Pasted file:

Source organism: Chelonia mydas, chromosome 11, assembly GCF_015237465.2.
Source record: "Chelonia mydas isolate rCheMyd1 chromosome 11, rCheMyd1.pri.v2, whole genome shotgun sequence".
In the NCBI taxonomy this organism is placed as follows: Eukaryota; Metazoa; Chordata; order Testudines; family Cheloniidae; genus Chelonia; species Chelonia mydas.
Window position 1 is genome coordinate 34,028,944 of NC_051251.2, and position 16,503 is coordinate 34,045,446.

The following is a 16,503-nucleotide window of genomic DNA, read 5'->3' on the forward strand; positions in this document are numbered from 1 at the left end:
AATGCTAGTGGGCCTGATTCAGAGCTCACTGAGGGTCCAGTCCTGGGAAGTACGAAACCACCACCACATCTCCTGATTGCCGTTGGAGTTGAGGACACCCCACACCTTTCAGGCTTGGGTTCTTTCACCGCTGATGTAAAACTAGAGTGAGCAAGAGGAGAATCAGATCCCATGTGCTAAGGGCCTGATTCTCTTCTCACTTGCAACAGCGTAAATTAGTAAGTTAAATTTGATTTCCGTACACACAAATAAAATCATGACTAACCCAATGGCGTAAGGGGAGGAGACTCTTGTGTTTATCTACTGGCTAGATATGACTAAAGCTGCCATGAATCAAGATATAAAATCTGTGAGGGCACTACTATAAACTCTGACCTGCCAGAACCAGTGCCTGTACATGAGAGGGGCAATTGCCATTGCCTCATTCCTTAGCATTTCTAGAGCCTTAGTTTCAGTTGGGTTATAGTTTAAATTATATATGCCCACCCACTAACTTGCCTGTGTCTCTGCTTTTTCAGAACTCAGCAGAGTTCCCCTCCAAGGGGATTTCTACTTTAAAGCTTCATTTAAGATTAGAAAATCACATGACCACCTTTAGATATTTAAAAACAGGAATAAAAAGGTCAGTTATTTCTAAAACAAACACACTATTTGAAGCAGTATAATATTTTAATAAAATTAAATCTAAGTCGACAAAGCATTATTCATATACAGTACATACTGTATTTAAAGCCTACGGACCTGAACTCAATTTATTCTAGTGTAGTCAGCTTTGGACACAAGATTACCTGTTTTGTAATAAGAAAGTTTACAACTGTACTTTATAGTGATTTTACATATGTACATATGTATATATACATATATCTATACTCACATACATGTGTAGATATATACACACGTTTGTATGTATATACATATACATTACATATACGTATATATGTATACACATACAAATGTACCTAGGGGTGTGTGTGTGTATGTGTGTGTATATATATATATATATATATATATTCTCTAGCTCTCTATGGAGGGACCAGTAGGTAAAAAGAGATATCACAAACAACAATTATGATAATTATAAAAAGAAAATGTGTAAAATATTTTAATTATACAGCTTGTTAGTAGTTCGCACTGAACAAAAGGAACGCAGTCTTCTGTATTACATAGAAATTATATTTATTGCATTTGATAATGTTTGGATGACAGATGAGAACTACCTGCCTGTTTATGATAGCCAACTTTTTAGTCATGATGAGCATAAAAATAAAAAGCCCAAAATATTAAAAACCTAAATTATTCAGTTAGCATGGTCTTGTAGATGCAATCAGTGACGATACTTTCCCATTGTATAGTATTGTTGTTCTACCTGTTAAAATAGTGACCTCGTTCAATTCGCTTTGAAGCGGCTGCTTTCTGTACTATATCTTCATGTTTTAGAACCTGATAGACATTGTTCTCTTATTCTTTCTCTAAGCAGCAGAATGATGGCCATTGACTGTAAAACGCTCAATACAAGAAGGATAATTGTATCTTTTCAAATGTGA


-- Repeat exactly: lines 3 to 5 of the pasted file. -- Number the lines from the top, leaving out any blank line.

In the NCBI taxonomy this organism is placed as follows: Eukaryota; Metazoa; Chordata; order Testudines; family Cheloniidae; genus Chelonia; species Chelonia mydas.
Window position 1 is genome coordinate 34,028,944 of NC_051251.2, and position 16,503 is coordinate 34,045,446.

The following is a 16,503-nucleotide window of genomic DNA, read 5'->3' on the forward strand; positions in this document are numbered from 1 at the left end: